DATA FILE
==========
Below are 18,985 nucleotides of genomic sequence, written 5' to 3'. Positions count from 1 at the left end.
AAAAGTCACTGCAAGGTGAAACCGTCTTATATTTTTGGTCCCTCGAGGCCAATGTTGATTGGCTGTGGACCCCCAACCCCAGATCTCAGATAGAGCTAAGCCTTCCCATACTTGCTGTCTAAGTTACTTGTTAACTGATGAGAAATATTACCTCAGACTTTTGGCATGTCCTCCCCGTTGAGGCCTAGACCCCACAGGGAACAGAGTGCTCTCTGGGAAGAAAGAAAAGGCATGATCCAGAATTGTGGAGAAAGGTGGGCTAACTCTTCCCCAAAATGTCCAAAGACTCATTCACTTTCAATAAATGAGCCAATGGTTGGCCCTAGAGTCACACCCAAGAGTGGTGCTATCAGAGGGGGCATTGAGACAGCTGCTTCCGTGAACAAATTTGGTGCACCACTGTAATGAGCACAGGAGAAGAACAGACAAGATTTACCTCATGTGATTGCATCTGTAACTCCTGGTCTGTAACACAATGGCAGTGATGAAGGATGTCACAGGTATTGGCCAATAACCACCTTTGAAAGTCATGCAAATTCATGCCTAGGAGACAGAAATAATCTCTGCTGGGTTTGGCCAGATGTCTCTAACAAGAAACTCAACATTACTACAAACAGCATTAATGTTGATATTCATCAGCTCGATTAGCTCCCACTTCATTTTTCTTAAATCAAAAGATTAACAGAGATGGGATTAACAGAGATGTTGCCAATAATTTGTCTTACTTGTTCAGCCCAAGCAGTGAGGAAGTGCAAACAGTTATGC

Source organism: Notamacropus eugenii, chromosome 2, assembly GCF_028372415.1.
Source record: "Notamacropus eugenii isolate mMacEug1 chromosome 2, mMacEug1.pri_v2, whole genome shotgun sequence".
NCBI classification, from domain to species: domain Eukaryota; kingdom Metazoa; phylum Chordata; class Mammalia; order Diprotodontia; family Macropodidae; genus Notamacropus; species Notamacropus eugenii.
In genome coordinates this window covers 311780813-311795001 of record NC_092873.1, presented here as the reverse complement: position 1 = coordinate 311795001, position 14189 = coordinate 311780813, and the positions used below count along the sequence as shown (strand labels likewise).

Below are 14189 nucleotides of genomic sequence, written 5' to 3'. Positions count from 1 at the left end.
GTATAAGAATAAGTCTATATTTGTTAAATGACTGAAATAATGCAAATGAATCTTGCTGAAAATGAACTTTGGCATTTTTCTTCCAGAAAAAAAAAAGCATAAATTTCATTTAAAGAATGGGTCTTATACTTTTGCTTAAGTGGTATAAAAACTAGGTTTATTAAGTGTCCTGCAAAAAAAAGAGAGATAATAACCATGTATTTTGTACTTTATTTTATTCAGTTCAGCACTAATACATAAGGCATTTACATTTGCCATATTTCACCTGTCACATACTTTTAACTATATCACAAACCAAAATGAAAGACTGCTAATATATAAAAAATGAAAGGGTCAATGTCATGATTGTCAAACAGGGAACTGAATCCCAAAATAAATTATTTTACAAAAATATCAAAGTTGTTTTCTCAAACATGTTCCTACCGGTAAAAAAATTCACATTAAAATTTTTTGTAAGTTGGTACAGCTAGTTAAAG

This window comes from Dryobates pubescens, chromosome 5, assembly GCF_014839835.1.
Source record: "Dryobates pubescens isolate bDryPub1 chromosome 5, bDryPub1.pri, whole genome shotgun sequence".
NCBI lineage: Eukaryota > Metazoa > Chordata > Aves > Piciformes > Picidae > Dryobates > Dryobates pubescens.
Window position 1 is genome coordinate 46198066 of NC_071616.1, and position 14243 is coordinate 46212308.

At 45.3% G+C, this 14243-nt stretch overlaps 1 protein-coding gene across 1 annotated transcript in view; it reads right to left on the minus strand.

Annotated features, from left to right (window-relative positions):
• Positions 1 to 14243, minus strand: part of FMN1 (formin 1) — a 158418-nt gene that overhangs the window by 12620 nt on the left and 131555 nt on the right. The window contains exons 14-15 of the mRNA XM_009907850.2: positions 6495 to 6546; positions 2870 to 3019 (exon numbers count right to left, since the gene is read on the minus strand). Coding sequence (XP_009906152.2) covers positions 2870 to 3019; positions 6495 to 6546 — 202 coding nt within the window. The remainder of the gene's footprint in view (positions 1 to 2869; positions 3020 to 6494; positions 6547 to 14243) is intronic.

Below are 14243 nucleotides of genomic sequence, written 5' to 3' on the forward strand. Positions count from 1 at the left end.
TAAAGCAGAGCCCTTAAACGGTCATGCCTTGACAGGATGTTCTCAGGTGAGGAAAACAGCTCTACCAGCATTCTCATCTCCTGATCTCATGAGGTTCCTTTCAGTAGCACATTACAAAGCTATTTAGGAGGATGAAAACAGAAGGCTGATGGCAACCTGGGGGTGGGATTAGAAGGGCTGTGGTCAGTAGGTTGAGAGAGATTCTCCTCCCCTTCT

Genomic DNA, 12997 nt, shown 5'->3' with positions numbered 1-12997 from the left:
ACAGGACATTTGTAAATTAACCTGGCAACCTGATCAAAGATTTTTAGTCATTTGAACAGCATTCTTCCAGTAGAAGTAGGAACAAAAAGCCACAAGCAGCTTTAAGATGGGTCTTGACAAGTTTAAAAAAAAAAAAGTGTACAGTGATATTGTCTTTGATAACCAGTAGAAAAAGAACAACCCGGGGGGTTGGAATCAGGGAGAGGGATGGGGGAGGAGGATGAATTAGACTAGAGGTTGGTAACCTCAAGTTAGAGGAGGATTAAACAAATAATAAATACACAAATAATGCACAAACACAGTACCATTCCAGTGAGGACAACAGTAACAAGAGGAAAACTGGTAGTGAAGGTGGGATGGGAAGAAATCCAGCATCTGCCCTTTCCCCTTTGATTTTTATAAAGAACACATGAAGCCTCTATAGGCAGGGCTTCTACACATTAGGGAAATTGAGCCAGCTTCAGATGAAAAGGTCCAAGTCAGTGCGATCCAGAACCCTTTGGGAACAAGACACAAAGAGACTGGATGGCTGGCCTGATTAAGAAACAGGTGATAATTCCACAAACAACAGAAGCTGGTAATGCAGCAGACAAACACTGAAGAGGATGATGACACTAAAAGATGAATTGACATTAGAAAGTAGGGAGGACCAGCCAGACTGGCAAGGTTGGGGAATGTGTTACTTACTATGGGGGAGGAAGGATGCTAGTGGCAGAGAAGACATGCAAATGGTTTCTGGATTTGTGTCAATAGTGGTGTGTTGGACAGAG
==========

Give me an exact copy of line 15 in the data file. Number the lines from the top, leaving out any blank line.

• Positions 1 to 14243, minus strand: part of FMN1 (formin 1) — a 158418-nt gene that overhangs the window by 12620 nt on the left and 131555 nt on the right. The window contains exons 14-15 of the mRNA XM_009907850.2: positions 6495 to 6546; positions 2870 to 3019 (exon numbers count right to left, since the gene is read on the minus strand). Coding sequence (XP_009906152.2) covers positions 2870 to 3019; positions 6495 to 6546 — 202 coding nt within the window. The remainder of the gene's footprint in view (positions 1 to 2869; positions 3020 to 6494; positions 6547 to 14243) is intronic.